A huge act of generosity involving at least 10 years of intricate engineering has resulted in Tauranga's Classic Flyers Museum becoming the proud owner of a unique collection of working scale model aircraft engines.

The 13 engines were donated by 82-year-old retired cabinet maker Bill Janes who has a passion for modelling that dated back to his early childhood.

"I am well versed in the idiosyncrasies of old machinery," he said.

He made everything that went into the engines except for the valve springs. "It took about nine months to make one engine."

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His gift to the museum depicted the evolution of piston-powered aero engine design, from a 1909 de Havilland to a 1970s era Continental engine that powered Cessnas.

Classic Flyers chief executive Andrew Gormlie described them as a lovely acquisition. "We are very pleased that Bill thought of us. We will look after them."

Viewing was by appointment although they were planning special displays where people wandering through the museum would be able to admire them.

"These engines almost defy description because of their complexity and accuracy."

Almost all the components were machined from scratch in Mr Janes' workshop with little more than a lathe and milling machine.

Mr Gormlie praised the painstaking detailing of each engine, saying Mr Janes was a rare man who achieved an engineering feat of huge proportions.

"It is a very generous thing that he has done."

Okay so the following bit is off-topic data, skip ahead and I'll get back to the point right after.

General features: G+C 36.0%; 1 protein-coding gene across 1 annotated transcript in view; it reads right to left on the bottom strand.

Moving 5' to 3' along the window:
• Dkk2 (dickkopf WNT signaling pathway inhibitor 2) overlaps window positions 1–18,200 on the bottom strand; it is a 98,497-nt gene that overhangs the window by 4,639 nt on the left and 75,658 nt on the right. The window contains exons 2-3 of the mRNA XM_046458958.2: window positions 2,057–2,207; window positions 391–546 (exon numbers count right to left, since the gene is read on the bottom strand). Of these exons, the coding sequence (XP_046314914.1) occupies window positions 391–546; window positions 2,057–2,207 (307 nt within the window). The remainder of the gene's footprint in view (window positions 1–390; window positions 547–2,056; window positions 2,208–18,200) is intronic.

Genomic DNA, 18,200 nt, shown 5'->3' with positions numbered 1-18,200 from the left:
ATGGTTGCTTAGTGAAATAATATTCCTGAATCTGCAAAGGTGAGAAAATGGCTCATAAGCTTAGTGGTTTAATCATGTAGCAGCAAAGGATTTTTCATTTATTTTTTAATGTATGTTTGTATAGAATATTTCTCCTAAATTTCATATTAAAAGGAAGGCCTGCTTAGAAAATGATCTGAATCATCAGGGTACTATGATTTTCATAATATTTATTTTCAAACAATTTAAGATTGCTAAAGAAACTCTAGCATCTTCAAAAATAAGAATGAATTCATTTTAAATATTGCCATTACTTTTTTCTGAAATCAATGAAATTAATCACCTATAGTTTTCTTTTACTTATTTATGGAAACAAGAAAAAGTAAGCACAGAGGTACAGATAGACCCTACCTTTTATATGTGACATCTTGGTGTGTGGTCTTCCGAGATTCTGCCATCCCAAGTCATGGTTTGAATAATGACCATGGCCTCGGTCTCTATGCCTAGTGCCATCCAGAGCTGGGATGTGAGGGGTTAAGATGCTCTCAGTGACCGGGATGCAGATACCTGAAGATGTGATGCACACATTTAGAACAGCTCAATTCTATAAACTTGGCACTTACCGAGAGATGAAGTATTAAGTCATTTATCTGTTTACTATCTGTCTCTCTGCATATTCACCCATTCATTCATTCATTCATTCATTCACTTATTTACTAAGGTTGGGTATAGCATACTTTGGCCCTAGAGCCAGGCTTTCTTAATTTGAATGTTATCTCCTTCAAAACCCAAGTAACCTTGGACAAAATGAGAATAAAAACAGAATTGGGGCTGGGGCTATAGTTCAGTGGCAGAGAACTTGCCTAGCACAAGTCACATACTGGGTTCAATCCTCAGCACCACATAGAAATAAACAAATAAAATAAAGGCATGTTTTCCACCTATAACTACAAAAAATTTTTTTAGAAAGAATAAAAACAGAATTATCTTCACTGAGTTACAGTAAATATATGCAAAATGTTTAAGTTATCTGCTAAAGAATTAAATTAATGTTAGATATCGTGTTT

Mr Janes' deep love of machinery has included restoring nine veteran and vintage cars from the ground up.

"I have been a busy boy over the years,'' he said from his Gate Pa home yesterday."

A huge amount of planning and preparation went into building each aircraft engine, with most involving meticulous research.

He finished making his last engine about five years ago and decided to donate them to the museum rather than risk seeing them split up. "It is the ideal place to exhibit the engines."

The international marketplace for working scale model aircraft engines put the value at between $8000 and $11,000 each, meaning his 13 engines could be worth up to $143,000.

Mr Janes suspects that few other people in the world would have made as many scale model working aircraft engines in the way he did.

He was now in the process of valuing a lot of his other scale models that included ships and boats, a railway engine, a steam truck and a traction engine, in preparation for selling some on Trade Me.